Oxhill News

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South Warwickshire, England.

The Oxhill News

August 2011

This months News



Rescuing a Young Swift

One late afternoon at the beginning of July, I found a young dark grey bird in the churchyard which I photographed and put on a ‘WildAboutBritain’ forum for help with its identity.

It turned out to be a juvenile swift and among the replies was one that said to throw it in the air as swifts cannot take off from the ground. With Barbara along for moral support, I picked up the fledgling preparatory to the launch and we were horrified when several large ‘ticks’ came out from among its feathers. (They turned out to be swift louse flies that suck around 25 mg blood every few days. Nice!!!). We got rid of some of these then tried to get the bird airborne but each time it crash landed and we grew concerned that we were causing it damage. In the end we tucked it high up into the ivy on one of the trees where it was sheltered from the gusting wind.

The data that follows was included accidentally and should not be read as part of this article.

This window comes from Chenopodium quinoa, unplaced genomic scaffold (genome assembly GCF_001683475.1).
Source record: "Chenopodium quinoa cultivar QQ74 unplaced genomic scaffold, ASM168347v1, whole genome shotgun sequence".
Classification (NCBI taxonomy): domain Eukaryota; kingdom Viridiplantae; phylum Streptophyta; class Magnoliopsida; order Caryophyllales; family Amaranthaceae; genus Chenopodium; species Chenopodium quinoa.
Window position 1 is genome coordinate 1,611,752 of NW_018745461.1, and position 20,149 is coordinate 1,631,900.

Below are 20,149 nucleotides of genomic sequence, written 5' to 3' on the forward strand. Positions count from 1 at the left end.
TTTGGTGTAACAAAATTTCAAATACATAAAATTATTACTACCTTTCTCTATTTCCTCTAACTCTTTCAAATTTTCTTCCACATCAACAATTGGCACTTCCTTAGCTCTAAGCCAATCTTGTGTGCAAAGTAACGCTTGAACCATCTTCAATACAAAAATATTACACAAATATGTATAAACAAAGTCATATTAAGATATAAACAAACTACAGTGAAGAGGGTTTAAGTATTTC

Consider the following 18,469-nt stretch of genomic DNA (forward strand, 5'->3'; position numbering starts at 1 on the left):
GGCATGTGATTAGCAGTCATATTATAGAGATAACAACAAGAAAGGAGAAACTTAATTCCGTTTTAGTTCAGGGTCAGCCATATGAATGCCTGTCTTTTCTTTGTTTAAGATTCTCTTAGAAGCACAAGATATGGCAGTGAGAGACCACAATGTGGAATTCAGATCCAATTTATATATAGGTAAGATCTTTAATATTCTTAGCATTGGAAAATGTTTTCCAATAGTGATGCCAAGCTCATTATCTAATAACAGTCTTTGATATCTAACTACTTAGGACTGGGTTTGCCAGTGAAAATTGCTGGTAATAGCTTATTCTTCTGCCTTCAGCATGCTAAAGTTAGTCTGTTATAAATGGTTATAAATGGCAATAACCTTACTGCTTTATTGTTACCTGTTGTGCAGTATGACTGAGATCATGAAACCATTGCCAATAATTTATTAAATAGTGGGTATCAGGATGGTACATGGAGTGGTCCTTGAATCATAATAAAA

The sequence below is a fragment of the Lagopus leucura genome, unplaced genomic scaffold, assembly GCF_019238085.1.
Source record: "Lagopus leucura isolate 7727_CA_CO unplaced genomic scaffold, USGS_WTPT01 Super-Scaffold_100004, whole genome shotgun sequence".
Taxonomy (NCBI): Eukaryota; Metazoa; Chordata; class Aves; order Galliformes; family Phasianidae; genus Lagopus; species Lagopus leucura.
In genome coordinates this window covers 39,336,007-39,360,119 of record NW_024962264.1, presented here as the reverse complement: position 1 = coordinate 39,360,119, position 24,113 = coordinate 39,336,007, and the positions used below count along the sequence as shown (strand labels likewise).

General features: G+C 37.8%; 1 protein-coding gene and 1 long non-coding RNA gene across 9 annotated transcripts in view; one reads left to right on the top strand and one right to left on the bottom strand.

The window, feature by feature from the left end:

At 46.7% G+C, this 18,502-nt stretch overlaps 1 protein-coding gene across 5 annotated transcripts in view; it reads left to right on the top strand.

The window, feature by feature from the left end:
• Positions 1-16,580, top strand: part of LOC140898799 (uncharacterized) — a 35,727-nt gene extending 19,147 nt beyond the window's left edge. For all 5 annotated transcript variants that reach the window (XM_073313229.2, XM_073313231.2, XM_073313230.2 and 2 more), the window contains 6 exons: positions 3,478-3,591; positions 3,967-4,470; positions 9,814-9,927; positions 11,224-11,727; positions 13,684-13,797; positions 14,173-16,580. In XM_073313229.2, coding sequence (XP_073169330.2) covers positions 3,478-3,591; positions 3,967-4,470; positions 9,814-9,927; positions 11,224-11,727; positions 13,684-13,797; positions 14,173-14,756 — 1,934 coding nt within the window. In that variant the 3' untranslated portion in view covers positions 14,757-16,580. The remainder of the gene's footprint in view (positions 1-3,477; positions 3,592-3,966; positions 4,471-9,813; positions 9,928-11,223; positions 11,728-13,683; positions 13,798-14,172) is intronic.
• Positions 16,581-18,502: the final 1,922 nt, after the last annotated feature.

On my return home there were more replies, one giving the warning that these young birds should never be thrown into the air as their wings are too small to support them! Oh dear!! (The wings apparently need to measure around 16 cm from shoulder to tip before they can fly). There was also a link to a website ‘Swiftcarers’. I called the nearest carer over near Broadway (Gill Westray, a friend of Mary Badger!) and she said to bring it straight over. I collected it from the ivy, put it into a grass lined box and set off into the night wondering if I had finally lost my marbles going on such a trip when I had actually been heading for bed!!!

When I got there I was so glad I had made the effort. The little bird seemed unharmed and happily sat in her hand while she stroked and examined it. She told me that swifts are one of the few wild birds that are comfortable with being handled and, after weighing it she gave it some liquid through a pipette then put in into a propagator with three other small swifts that greeted the newcomer with contented little chirpings. She had several of these boxes, all covered for the night, and was hand rearing all the occupants! A full time job without a doubt!

If you’re interested, the website is
http://www.swift-conservation.org. Many thanks Gill and all on the website for your help.

Jane Smith, member of OWLS group

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Last modified: August 16, 2011